“Primal” – Mark Batterson’s Quest for the Lost Soul of Christianity
I love the title “Primal”. The cover looks like a cross between “Indiana Jones” and “The Mummy”. So, when I opened the package and pulled the book out I was excited and ready to begin an adventure. I wasn’t disappointed. What I didn’t know before I dove into the book was how close to home it would hit, and how much of an impact that I hope it will have on me…
Mark Batterson’s latest book, “Primal” comes out on December 22nd (you can order it here). I was fortunate to be given a pre-release copy by the publisher to review on this blog, so in the interest of full disclosure, I got the book for free, but am receiving no other compensation for this review. That being said, I would gladly have paid for this copy and and after devouring it I think you should consider making it your first read for 2010. I’m considering making it a late Christmas gift for several people myself.
The title of my blog is “Reckless Abandon” and my tagline is “…with all your heart, soul, mind, and strength,” which is from Mark 12:30 (the Great Commandment, where Jesus instructs us to, “Love the Lord your God with all your heart and with all your soul and with all your mind and with all your strength.”). Coincidentally this is the central theme of “Primal”, and in this book Mark Batterson helps us rediscover the ancient truths about the four ways to love God in deeper and more meaningful ways. He does this not through some deep theological (and theoretical) discussion, but through real life examples and relevant stories from his life and the lives of other contemporaries.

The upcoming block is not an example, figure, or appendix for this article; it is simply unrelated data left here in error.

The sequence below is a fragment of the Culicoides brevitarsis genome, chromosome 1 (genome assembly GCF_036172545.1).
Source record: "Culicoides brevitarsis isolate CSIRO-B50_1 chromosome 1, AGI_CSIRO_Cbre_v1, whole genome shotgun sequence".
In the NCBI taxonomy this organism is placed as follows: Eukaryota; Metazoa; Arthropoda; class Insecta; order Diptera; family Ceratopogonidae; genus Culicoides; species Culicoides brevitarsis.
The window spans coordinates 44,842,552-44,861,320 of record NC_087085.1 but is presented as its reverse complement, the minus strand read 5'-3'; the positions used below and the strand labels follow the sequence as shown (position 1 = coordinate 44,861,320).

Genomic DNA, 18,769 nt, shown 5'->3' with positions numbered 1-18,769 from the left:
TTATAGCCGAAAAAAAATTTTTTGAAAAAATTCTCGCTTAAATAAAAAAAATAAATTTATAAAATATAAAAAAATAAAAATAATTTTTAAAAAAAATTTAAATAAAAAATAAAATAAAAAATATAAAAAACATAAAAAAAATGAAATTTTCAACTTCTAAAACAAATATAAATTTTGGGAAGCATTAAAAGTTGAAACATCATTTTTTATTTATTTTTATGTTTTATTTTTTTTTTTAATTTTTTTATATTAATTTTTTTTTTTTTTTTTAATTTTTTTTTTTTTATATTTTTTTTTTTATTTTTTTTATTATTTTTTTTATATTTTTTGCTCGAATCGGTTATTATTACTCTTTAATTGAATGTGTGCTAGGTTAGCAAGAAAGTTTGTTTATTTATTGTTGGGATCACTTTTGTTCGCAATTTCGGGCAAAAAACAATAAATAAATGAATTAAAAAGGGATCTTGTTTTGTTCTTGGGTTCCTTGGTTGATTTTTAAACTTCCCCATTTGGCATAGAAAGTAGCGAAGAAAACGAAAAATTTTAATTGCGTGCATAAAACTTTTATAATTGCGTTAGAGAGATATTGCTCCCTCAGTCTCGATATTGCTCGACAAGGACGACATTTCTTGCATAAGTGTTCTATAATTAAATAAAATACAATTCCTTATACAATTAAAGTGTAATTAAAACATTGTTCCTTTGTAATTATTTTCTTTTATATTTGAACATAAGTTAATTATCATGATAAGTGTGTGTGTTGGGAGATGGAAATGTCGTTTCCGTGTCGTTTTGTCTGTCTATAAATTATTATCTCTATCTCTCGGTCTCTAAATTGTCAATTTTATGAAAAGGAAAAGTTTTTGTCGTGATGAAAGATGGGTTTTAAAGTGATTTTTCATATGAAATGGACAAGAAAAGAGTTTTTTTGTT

Loving God with all your heart (compassion), soul (wonder), mind (curiosity), and strength (energy) is what Batterson calls love to the fourth power, and he dissects the four components of this verse in detail throughout the book. I know I’ve often read that verse, and in fact I’ve read the entire Bible a few times, but reading it is not the same as meditating on it and letting it speak to you in your specific circumstance at that specific time. Batterson writes on page 71:
According to rabbinic tradition, every word of sacred Scripture has seventy faces and six hundred thousand meanings. If I had to describe Scripture in a single word, it would be kaleidoscopic. You can read the same verse on different occasions and it will speak to you in totally different ways. It reminds me of the adage attributed to the Greek philosopher Heraclitus: “You never step into the same river twice.” In a similar vein, you never read the same verse of Scripture the same way twice. And that is a testament to its divine Author.
I admire Batterson’s scholarly research and thoroughly enjoyed the dozens of “nuggets” of wisdom he dug up from a variety of sources. To me those extensive anecdotal stories and quotes by themselves are enough to make me recommend this book, but when you add in all the insight and storytelling ability of Batterson it moves this book into the category of a “must read.”
Pastors and small group leaders should give this book a serious look. There is more than enough information here to put together a great sermon series, and your book club or small group could spend weeks discussing the search for the lost soul of Christianity and how to love God to the fourth power.
If you’ve read this book I’d love to hear your thoughts about it, so feel free to leave me a comment.